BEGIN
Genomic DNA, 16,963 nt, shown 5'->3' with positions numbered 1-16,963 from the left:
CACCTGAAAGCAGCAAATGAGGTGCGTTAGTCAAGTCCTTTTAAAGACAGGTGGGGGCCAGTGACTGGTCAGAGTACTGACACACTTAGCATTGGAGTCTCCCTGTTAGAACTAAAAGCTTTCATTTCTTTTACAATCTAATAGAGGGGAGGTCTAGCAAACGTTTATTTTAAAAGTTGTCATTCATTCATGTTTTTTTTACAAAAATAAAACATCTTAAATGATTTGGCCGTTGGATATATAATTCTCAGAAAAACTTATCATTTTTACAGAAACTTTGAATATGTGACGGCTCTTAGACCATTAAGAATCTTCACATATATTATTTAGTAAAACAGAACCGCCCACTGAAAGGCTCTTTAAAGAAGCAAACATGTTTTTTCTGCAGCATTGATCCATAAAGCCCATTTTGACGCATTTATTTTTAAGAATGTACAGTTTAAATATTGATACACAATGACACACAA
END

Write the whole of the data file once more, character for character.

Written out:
Genomic DNA, 16,963 nt, shown 5'->3' with positions numbered 1-16,963 from the left:
CACCTGAAAGCAGCAAATGAGGTGCGTTAGTCAAGTCCTTTTAAAGACAGGTGGGGGCCAGTGACTGGTCAGAGTACTGACACACTTAGCATTGGAGTCTCCCTGTTAGAACTAAAAGCTTTCATTTCTTTTACAATCTAATAGAGGGGAGGTCTAGCAAACGTTTATTTTAAAAGTTGTCATTCATTCATGTTTTTTTTACAAAAATAAAACATCTTAAATGATTTGGCCGTTGGATATATAATTCTCAGAAAAACTTATCATTTTTACAGAAACTTTGAATATGTGACGGCTCTTAGACCATTAAGAATCTTCACATATATTATTTAGTAAAACAGAACCGCCCACTGAAAGGCTCTTTAAAGAAGCAAACATGTTTTTTCTGCAGCATTGATCCATAAAGCCCATTTTGACGCATTTATTTTTAAGAATGTACAGTTTAAATATTGATACACAATGACACACAA